<
>

Florida State's 0-2 start is just part of its recent struggles

Florida State is 14-8 in its last 22 games, a fact that is hard to ignore considering the expectations that precede every season in Tallahassee.

Are there reasons? Sure, there are reasons. Losing your star defensive player and starting quarterback in consecutive seasons are big enough blows to send a year filled with national championship aspirations hurtling sideways.

But what might be harder to take is the way in which Florida State has lost many of these games. In five of its last eight losses, Florida State was the favorite -- including three in which the Seminoles were at least a seven-point favorite.

That was the case last weekend, when the Seminoles entered their game against NC State as an 11-point favorite. That line might have seemed high to those who wondered how true freshman James Blackman would handle his first career start. Plus, Florida State endured a 21-day layoff because of Hurricane Irma.

But Blackman handled himself well and coach Jimbo Fisher said earlier this week that his quarterback graded out well, too. There were red-zone mistakes to be sure, opportunities in hindsight that would have made a difference had a few plays gone differently.

But the focus immediately afterward fell on the defense, which came into the season as the unit many believed was the strongest part of the team. During his news conference this week, Fisher pointed out several crucial third-down stops that the Seminoles defense simply missed, once because they fit blocks incorrectly.

Pressure was virtually nonexistent from a unit that returned three key starters to the defensive line. In two games, Florida State has three sacks -- a season after posting 51.

Meanwhile, All-American safety Derwin James gave up a 71-yard touchdown pass and said afterward, “I need to do better.”

The defense should not shoulder all of the blame. The run game has been stagnant without Dalvin Cook in the backfield, and Florida State simply couldn’t pick up the crucial yards on the ground that it absolutely had to have against the Wolfpack. In two games, Florida State is averaging just 14 points and 72 rushing yards. The Seminoles have averaged more than 30 points per game in every season since 2008.

To be fair, the Seminoles played against two outstanding defensive fronts in those games. But there were opportunities for more points against both Alabama and NC State.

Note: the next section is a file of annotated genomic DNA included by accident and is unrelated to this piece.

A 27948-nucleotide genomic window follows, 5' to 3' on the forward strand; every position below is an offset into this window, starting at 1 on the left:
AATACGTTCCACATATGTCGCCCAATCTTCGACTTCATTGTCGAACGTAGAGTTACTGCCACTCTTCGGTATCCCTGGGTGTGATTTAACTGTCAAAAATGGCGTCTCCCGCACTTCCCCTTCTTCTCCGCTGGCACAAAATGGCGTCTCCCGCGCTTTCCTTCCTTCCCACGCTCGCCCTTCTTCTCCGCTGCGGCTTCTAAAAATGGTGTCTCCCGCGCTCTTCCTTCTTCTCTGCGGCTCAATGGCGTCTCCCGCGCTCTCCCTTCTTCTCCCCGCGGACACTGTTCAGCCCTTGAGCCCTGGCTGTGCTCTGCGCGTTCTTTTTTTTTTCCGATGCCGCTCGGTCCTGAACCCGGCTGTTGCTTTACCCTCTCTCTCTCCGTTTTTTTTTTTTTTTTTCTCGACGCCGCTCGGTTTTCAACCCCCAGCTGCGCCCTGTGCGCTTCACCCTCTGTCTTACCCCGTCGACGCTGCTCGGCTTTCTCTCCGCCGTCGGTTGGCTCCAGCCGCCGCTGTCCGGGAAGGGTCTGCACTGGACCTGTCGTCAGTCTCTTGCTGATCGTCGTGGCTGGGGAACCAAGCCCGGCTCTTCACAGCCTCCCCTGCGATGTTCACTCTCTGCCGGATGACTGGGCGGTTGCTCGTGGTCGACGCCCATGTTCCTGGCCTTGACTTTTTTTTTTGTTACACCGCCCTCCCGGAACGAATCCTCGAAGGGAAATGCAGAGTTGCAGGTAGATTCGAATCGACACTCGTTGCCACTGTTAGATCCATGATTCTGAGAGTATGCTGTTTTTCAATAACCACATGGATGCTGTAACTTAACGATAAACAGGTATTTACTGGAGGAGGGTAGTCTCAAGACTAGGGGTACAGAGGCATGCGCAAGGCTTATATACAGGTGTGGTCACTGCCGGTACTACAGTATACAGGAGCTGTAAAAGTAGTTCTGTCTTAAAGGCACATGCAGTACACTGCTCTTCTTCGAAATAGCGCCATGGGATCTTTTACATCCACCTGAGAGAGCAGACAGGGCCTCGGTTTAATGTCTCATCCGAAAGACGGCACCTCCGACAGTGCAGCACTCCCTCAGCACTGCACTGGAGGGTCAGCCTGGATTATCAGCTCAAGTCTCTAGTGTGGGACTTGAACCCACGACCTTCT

Florida State as a whole needs to do better, an acknowledgment Fisher made when asked about the 0-2 start. “We’ve got to coach them better.”

“There's no magic dust or magic thing that makes you meet more, play more,” Fisher said. “We meet and do as much as we can, but we've got to evaluate what we're doing, what works, what doesn't work, and how to get each player to be more successful.”

The question then becomes how the coaching staff gets the season headed in the right direction again. There is some experience there -- Florida State started 3-2 last year before finishing 10-3 with a victory over Michigan in the Capital One Orange Bowl. But this could be more challenging.

Fisher has taken criticism for some of his playcalling; defensive coordinator Charles Kelly took heavy criticism last season for the way the defense played immediately after James got hurt; offensive line coach Rick Trickett has taken criticism for the way the offensive line has struggled and failed to develop.

“We’re all accountable,” Fisher said. “Nobody's backing up. We’re very accountable. That’s not a conversation. We’ve just got to make our players sort of understand what we want them to do, how we want them to do it. If he doesn't understand this, that's communicating a different way. Let’s show him more film. Does he need more video cut up? Does he need more this? We evaluate each guy to help him what we think would make him play better in those scenarios.”

It has to happen quickly. Wake Forest has given Florida State fits in recent years and Miami looms next weekend. Louisville, Clemson and Florida are still left on the schedule, as is a vastly improved Duke team.